618 research outputs found

    Teaching the Safe Period Based on the Mucus Symptom

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    The Ovulation Method

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    "We are GREAT Britain": British newspaper narratives during the London 2012 Olympic Games

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    British newspaper narratives were examined during the 2012 London Olympic Games to discern how the British press promoted specific ‚Äúnarratives of the nation.‚ÄĚ For the London-based British press, the home Olympics became the ideal medium not only to sell newspapers and electronic format subscriptions, but also to (re)present their views on Britain and what it stood for. Using a qualitative textual analysis methodology, this study drew on Anderson‚Äôs theory of the ‚Äúimagined community‚ÄĚ and Edmunds and Turner‚Äôs concepts of benign and malign nationalism to provide insights about how Britishness was framed. For a country struggling to shake off the economic recession, early narratives about the Games were imbued with concerns about the escalating costs of hosting the Games and fears of terrorism. However, the critical early tone of British newspaper narratives was supplanted with uplifting, inspirational stories about the unprecedented success of Team GB athletes. This provided British journalists with an opportunity to reengineer Britishness to reinforce some traditional values and inject some new inclusive ones. Although at times, complex, contested and contradictory, the narratives generally linked the internationalism of the Olympics with a progressive, benign version of Britishness that emphasized inclusion, tolerance, and creativity and, at least temporarily, redefined how Britain regarded itself and was viewed.</jats:p

    Using self-categorization theory to uncover the framing of the 2015 Rugby World Cup: a cross-cultural comparison of three nations’ newspapers

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    Research into the framing of sporting events has been extensively studied to uncover newspaper bias in the coverage of global sporting events. Through discourse, the media attempt to capture, build, and maintain audiences for the duration of sporting events through the use of multiple narratives and/or storylines. Little research has looked at the ways in which the same event is reported across different nations, and media representations of the Rugby World Cup have rarely featured in discussions of the framing of sport events. The present study highlights the different ways in which rugby union is portrayed across the three leading Southern Hemisphere nations in the sport. It also shows the prominence of nationalistic discourse across those nations and importance of self-categorizations in newspaper narratives.</jats:p

    Early Outcomes for Programs and Families in Children's Futures

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    Assesses the programmatic achievements and outcomes for families in the first five years of a community change initiative providing an array of social services. Discusses lessons learned and issues of cost, partnership development, and sustainability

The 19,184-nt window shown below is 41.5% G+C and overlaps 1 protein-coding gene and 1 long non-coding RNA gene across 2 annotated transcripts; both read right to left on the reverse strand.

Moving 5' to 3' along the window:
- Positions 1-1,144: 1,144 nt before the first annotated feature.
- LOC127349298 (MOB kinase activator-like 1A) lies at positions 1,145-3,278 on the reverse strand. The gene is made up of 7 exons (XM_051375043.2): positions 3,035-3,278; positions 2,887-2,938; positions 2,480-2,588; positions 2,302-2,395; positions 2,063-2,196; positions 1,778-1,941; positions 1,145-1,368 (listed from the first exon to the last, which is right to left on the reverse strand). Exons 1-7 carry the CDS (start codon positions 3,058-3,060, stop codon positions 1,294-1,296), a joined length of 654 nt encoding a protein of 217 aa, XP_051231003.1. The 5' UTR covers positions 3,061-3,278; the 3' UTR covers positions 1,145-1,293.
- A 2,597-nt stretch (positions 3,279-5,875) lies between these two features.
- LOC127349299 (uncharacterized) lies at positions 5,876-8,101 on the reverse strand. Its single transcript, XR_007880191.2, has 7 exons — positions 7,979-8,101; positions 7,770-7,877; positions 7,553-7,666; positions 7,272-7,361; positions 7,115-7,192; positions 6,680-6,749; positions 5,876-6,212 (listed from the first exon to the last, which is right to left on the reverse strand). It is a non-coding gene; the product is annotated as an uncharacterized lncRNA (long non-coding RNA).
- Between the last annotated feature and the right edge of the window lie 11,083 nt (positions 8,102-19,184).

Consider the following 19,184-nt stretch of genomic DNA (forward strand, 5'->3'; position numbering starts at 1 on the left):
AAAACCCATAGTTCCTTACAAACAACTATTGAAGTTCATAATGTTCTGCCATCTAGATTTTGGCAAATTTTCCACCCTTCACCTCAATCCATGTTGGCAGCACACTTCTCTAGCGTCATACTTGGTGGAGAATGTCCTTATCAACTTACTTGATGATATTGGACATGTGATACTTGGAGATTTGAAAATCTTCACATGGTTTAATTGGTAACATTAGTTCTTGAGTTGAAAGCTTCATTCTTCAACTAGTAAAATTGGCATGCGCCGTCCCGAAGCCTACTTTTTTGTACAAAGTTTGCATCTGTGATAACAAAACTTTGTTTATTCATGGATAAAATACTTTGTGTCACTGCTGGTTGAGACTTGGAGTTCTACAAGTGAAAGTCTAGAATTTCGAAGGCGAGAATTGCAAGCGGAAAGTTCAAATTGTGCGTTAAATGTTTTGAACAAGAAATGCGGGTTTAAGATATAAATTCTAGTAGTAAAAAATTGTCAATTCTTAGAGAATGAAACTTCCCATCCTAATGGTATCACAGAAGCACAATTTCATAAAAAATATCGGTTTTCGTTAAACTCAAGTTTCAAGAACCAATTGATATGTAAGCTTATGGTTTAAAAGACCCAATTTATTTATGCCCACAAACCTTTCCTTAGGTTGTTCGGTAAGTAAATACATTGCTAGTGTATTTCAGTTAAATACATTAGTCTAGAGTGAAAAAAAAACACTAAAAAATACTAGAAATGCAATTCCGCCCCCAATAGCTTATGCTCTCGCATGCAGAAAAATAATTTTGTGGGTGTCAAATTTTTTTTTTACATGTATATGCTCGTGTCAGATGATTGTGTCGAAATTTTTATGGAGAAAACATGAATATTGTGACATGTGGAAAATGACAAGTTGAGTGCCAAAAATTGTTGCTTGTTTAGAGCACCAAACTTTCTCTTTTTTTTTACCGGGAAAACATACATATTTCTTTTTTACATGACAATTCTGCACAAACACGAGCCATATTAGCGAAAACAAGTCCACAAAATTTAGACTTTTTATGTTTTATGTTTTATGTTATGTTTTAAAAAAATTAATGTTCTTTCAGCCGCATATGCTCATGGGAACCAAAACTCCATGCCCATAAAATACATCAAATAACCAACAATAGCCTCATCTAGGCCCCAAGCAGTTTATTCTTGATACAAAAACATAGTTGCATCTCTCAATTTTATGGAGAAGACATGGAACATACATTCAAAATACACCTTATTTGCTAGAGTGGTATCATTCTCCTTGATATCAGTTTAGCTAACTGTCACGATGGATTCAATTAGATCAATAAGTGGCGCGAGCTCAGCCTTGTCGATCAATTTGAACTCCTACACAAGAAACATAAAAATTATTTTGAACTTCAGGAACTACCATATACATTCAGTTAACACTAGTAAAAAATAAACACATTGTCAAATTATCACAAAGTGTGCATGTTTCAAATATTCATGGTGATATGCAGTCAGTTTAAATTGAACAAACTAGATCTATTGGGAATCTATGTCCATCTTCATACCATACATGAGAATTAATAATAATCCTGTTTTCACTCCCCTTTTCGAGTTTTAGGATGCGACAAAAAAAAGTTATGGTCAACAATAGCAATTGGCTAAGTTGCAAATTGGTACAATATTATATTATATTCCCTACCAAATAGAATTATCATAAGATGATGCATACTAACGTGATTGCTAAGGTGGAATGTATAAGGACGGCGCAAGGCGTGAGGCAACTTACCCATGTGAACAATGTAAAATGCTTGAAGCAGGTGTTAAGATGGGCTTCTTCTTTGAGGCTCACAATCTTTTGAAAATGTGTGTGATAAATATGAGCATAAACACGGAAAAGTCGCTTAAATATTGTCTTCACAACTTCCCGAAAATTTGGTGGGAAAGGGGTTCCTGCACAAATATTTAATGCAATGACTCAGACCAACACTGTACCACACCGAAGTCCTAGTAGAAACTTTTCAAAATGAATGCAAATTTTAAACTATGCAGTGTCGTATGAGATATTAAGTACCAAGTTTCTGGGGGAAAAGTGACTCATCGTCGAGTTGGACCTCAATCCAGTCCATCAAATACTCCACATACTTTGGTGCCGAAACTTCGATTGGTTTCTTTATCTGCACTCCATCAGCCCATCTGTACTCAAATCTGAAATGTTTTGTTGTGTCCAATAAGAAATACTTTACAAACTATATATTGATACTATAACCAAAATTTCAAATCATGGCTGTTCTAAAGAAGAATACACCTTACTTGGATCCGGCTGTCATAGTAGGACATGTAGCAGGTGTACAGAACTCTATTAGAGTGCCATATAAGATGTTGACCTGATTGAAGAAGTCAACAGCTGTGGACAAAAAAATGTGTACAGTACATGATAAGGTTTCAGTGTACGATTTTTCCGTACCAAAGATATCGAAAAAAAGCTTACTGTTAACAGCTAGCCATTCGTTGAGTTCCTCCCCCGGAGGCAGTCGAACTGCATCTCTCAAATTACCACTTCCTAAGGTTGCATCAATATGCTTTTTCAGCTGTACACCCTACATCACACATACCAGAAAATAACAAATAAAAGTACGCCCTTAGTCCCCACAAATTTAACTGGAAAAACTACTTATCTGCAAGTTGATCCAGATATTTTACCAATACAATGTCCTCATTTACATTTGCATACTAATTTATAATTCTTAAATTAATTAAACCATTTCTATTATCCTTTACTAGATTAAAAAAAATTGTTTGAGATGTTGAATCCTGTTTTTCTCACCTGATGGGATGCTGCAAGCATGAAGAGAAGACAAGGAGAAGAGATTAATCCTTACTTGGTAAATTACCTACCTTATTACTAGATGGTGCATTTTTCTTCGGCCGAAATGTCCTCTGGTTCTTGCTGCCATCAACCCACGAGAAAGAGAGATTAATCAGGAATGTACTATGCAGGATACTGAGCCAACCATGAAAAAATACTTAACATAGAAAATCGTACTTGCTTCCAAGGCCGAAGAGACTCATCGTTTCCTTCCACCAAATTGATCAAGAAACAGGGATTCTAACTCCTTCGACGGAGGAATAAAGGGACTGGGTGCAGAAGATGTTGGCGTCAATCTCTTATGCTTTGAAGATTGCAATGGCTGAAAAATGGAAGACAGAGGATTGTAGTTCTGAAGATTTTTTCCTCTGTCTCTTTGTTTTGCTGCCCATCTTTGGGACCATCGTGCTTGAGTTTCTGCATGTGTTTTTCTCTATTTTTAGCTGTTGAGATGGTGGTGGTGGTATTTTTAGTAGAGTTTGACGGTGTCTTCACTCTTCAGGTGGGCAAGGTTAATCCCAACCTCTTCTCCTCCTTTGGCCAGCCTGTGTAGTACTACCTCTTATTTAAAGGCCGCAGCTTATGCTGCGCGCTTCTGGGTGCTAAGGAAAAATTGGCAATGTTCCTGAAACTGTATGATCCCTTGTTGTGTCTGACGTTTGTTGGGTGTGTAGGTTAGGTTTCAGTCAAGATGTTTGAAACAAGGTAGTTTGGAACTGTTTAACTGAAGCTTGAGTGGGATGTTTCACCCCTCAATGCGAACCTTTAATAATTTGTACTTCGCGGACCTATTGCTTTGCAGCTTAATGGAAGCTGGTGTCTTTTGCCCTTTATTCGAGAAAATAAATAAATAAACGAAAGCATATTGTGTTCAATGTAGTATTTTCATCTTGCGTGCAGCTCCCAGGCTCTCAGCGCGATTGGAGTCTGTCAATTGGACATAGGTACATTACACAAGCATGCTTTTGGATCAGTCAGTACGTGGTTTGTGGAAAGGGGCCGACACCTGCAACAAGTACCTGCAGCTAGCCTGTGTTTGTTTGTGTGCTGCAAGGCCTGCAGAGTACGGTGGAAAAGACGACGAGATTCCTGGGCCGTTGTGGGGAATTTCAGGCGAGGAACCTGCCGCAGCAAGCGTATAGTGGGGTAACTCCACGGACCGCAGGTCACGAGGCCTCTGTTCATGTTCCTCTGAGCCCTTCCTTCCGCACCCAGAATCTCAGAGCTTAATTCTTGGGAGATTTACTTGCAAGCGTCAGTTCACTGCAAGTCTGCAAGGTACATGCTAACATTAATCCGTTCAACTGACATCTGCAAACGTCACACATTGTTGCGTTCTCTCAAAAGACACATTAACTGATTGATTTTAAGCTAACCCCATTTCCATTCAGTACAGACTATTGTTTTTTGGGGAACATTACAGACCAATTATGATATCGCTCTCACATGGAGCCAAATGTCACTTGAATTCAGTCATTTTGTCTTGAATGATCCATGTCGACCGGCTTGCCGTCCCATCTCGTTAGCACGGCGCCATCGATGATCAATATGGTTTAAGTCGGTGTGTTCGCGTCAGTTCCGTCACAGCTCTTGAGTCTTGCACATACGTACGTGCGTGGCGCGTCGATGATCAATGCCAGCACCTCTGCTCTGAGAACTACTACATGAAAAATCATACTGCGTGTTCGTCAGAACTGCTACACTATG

Merger Discussions Underway Between The University Of New Hampshire And Franklin Pierce Law Center

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    Assessing the sociology of sport: On sports mega-events and capitalist modernity

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    On the 50th anniversary of the ISSA and IRSS, one of the leading international scholars on sport and consumer culture, John Horne, considers the trajectory and challenges of research on sports mega-events and their place in capitalist modernity. In anchoring work on this topic in Roche‚Äôs definition of mega-events, Horne notes that sports mega-events are important symbolic, economic, and political elements in the orientation of nations to stake their place in global society. Fundamental issues about the concept of ‚Äėmega-event‚Äô pose challenges for scholars as questions remain over what qualifies as a sports mega-event and how ‚Äėlived experience‚Äô with such events transacts with media spectacularization and characterization. The essay closes by posing broader questions for further investigation about the economic, political, and social risks and benefits of sports mega-events and how these events may portend and relate to changing relations of economic and political power on a global scale

    Environmental Blackmail - Air and Water Pollution Subcommittee - File of John McEvoy, Washington office

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    Date: 1971-1972 Content: Subject file from John McEvoy, Administrative Assistant. Contains various items and information and correspondence on writing of S. 3381, Environmental Blackmail and Dislocation Assistance Act, presented by the Committee of Public Works in the 2nd session of the 92nd Congress
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